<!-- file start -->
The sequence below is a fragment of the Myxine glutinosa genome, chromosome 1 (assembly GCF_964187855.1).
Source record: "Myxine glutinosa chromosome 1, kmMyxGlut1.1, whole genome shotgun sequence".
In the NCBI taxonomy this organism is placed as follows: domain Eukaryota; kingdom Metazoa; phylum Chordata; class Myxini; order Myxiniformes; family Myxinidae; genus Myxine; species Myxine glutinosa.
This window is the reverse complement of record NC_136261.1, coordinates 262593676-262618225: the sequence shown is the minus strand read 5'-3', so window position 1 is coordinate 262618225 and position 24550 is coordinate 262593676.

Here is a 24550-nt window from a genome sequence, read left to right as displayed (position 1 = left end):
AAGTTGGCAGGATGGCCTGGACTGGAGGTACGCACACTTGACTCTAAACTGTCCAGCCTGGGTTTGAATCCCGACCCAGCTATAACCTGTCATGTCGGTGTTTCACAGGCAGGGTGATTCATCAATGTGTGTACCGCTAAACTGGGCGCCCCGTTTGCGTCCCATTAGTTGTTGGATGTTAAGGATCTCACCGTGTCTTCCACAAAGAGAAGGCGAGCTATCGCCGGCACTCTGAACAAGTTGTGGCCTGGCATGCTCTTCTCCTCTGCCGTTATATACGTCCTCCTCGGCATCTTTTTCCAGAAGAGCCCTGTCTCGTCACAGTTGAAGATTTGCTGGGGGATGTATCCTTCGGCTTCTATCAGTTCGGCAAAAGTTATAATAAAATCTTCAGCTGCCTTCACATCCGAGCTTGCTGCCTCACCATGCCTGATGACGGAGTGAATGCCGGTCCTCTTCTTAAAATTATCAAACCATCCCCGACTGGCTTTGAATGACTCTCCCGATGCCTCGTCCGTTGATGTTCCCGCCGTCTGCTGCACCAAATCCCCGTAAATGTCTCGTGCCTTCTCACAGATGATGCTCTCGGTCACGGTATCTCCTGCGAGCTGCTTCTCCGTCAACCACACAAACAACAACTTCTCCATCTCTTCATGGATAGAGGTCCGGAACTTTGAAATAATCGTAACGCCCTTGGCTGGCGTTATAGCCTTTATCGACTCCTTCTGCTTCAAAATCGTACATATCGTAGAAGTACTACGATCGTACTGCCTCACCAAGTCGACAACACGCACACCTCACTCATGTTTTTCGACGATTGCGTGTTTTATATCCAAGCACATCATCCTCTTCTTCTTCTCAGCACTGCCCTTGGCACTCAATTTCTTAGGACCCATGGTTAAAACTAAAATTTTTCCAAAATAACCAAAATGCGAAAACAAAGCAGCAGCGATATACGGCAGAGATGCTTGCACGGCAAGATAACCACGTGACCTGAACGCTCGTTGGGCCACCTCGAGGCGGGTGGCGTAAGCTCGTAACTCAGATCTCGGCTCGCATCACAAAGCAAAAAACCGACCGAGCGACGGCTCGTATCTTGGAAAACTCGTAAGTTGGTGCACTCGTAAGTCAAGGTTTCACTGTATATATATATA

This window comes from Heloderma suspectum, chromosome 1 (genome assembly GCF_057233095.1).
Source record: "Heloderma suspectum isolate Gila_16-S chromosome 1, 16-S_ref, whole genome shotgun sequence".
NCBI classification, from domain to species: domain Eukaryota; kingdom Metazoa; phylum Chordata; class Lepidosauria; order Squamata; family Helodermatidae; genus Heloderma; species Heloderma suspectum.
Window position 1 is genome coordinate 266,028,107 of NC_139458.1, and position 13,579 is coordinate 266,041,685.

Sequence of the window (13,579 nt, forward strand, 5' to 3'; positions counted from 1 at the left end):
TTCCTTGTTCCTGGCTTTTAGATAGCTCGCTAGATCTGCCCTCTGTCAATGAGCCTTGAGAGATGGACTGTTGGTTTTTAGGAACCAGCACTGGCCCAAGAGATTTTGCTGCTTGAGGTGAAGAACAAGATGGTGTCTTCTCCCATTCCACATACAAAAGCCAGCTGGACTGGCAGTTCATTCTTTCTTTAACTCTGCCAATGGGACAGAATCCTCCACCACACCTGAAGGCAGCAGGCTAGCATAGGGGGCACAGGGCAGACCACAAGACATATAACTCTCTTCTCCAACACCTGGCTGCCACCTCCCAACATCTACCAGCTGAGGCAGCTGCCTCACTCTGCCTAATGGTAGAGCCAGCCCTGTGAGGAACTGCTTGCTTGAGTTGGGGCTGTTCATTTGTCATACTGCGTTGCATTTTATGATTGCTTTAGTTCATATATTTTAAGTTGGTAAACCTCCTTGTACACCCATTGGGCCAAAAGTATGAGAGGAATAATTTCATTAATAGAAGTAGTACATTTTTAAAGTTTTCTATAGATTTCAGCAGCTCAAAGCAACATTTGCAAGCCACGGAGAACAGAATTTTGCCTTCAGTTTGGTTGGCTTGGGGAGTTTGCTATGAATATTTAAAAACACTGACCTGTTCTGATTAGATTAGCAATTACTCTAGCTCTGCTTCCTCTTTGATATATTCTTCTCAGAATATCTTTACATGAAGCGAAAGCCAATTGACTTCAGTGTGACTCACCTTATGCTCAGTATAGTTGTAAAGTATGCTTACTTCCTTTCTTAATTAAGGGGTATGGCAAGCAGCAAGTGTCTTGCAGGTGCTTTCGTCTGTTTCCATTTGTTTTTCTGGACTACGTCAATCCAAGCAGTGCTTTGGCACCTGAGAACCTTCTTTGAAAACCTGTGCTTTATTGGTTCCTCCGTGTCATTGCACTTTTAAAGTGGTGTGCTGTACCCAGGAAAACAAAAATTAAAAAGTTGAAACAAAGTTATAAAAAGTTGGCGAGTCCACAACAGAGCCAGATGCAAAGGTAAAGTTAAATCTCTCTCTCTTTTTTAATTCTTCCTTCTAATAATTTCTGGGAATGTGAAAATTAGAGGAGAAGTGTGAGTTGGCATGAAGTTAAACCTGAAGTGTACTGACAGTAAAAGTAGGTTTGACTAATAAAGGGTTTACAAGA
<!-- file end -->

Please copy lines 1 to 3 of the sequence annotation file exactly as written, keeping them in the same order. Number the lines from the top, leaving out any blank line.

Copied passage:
The sequence below is a fragment of the Myxine glutinosa genome, chromosome 1 (assembly GCF_964187855.1).
Source record: "Myxine glutinosa chromosome 1, kmMyxGlut1.1, whole genome shotgun sequence".
In the NCBI taxonomy this organism is placed as follows: domain Eukaryota; kingdom Metazoa; phylum Chordata; class Myxini; order Myxiniformes; family Myxinidae; genus Myxine; species Myxine glutinosa.